Emerging Drilling Technologies


  As previously stated in the SPE’s petrowiki (published from Petroleum Engineering Handbook, Volume II – Drilling Engineering), that the emphasis on drilling technologies at the turn of the century became particularly important because the remaining oil and gas supplies, particularly in rich countries like the United States, are concentrated in mature provinces of substantially degraded basins or in challenging drilling environments. Drilling technologies must also provide secure, cost-effective access to subsurface geologic formations in order to evaluate/optimize their production capacity or to extract the resource that already exists. Simply saying is “economic». In high-cost environments like the deepwater offshore where maximum efficiency and optimization of time on location are highly needed. Some of these technologies, we mention:

   Dual Gradient Drilling Systems (DGDSs): often referred to as riser less drilling. It is generally accepted that DGDS is required in water depths of more than 5,000 ft, It is caused by the reduced fracture gradient of formations below the mud line resulting from the reduced weight, or gradient (0.5 vs. 1.0 psi/ft), when seen from a drillship working at sea level, the water above the mud line causes the mud line to rise.

     There are other Technologies tested with the onshore field and are considered essential to economics for enabling further exploration of ultradeep (> 20,000 ft) onshore petroleum resources, among of which we mention: 

     Expandable tubular offers the possibility of digging a “mono bore hole” and drilling to lengths not constrained by the original hole diameter. As a result, the focus on tubularly has concentrated on the expandable casing. Shell and Halliburton formed a company, Enventure.

    Production casing can be run inside the expanded form of the casing with the same diameter as this concept. It will allow, casing to be set at will or as needed, without a penalty in completed depth. Lost-circulation zones, swelling shales, and other drilling problems can be put behind pipe as necessary.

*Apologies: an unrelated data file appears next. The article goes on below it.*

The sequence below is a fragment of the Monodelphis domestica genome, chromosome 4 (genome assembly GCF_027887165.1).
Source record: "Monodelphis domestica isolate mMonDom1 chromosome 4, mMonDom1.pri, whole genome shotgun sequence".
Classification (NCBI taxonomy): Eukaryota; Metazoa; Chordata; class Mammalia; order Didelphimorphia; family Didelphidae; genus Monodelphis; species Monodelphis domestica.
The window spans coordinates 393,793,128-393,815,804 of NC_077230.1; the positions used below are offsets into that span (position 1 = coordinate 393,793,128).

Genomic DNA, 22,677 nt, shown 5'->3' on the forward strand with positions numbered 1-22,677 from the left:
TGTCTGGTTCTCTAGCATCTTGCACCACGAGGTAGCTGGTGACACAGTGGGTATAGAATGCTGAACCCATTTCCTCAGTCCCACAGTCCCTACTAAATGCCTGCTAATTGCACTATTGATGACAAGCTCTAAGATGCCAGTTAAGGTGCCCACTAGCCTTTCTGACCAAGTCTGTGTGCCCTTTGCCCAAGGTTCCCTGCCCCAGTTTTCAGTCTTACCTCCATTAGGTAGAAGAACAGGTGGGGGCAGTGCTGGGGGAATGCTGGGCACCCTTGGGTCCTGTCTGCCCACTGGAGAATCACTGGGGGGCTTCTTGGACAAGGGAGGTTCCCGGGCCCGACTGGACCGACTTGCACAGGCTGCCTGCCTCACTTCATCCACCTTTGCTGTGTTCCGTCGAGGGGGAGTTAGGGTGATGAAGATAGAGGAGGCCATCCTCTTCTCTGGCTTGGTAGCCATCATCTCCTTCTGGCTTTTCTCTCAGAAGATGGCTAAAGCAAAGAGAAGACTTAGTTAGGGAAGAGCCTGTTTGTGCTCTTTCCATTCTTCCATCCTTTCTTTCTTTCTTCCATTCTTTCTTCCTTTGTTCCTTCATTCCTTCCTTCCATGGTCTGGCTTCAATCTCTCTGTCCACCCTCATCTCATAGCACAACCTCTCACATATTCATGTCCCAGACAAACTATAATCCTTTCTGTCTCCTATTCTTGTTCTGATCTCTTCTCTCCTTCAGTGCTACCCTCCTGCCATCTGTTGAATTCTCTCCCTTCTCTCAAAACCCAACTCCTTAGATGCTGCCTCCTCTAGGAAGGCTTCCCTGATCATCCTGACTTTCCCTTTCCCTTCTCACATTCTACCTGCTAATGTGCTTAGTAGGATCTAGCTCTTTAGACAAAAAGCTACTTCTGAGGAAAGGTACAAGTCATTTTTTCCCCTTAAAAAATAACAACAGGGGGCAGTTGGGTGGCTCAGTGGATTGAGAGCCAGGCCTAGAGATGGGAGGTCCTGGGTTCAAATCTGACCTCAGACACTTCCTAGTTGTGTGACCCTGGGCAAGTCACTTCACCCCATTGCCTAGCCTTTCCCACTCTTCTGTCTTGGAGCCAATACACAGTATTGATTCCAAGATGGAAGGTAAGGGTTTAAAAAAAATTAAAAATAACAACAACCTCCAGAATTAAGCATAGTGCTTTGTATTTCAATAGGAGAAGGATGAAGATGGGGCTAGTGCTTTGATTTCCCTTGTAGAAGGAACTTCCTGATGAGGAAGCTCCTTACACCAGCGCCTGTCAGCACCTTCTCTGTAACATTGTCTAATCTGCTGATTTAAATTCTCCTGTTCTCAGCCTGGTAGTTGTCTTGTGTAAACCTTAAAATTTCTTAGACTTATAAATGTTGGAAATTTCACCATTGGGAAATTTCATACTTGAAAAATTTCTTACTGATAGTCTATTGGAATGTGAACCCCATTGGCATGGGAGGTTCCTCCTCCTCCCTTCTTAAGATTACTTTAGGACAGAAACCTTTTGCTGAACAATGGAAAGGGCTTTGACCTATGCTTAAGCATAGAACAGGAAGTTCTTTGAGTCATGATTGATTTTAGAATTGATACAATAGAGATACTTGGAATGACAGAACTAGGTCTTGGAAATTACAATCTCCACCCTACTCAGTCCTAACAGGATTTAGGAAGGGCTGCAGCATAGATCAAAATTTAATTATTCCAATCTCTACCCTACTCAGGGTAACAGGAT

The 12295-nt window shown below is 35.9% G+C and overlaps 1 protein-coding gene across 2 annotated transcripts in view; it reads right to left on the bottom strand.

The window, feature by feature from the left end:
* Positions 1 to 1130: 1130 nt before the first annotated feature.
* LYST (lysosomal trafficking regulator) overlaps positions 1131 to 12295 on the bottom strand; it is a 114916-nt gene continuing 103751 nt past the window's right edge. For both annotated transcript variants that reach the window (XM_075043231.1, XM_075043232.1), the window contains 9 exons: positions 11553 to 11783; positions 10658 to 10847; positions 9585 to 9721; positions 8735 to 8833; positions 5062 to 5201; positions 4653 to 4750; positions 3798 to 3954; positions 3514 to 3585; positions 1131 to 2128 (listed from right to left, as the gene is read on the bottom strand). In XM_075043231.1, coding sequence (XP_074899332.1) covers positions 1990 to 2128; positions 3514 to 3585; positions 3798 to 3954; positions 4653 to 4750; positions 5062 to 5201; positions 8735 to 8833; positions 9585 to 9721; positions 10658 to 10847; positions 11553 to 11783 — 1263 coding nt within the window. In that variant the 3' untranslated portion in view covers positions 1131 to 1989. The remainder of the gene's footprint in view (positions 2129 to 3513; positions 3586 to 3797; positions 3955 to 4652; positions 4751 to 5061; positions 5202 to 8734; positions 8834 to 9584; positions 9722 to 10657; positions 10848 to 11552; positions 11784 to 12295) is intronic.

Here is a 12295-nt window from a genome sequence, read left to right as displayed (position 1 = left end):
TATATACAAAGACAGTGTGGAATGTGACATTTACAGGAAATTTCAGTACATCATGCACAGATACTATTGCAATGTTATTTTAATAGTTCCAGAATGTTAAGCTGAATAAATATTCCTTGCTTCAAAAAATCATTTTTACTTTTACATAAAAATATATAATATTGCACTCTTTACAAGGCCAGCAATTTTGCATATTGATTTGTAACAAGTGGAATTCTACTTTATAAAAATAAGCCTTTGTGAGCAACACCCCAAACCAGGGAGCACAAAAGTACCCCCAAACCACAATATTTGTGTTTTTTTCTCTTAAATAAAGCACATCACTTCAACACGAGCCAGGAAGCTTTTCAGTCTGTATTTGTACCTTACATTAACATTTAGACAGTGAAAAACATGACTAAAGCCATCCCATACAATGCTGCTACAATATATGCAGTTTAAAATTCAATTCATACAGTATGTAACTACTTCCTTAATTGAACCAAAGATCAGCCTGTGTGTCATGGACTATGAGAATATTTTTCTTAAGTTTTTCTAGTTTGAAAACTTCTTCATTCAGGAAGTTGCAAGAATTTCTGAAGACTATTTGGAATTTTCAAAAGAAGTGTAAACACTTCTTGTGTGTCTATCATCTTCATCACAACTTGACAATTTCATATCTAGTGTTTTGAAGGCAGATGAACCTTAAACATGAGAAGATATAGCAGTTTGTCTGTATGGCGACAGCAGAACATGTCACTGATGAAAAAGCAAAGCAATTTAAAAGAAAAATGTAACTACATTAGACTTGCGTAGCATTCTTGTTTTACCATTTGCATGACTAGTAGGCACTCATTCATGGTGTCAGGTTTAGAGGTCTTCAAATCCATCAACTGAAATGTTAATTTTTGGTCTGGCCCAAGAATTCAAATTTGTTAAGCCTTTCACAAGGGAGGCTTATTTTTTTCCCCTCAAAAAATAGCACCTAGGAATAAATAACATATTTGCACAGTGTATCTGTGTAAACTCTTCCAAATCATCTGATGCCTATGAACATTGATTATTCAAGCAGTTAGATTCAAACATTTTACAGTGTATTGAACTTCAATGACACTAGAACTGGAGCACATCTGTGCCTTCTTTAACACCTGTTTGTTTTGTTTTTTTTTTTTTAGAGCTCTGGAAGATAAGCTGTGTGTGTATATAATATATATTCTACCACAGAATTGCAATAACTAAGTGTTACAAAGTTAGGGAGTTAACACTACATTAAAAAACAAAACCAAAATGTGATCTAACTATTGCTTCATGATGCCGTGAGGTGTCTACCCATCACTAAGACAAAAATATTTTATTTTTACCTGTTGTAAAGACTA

Casing Drilling: this is not a new concept for the mining and water-well industries. However, modifying the tools and materials for oilfield use and extending drilling depth beyond a few thousand feet is new. This new approach, called Casing Drilling, was developed and field-tested, and culminated in a successful demonstration to ≈ 9,500 ft early in 2002 in South Texas by Tesco Corp. and its partner, Conoco. The demonstration was the result of > 5 years of development that included the development of tools for directional drilling. The demonstration resulted in an actual overall drilling time reduction of 17.5% and a potential for as much as a 33% reduction.

   Even microsystems that represent a quantum leap in the size, and/or capability of currently available systems, is tied to the interest in “smart” drilling and the demand for increased information and reliability. For example, fiber optic devices sensors can be of great benefit in building more complicated sensory and communication networks.

    The use of microsystems has opened the door for a new concept in drilling known as micro-drilling, which can reduce drilling cost to the point that it could be considered a part of “predrill” prospect development That feasibility is being investigated at Los Alamos Natl. Laboratory under a grant through DOE’s National Gas and Oil Technology Partnership Program.

Texas Shale Oil Rig at Daytime.





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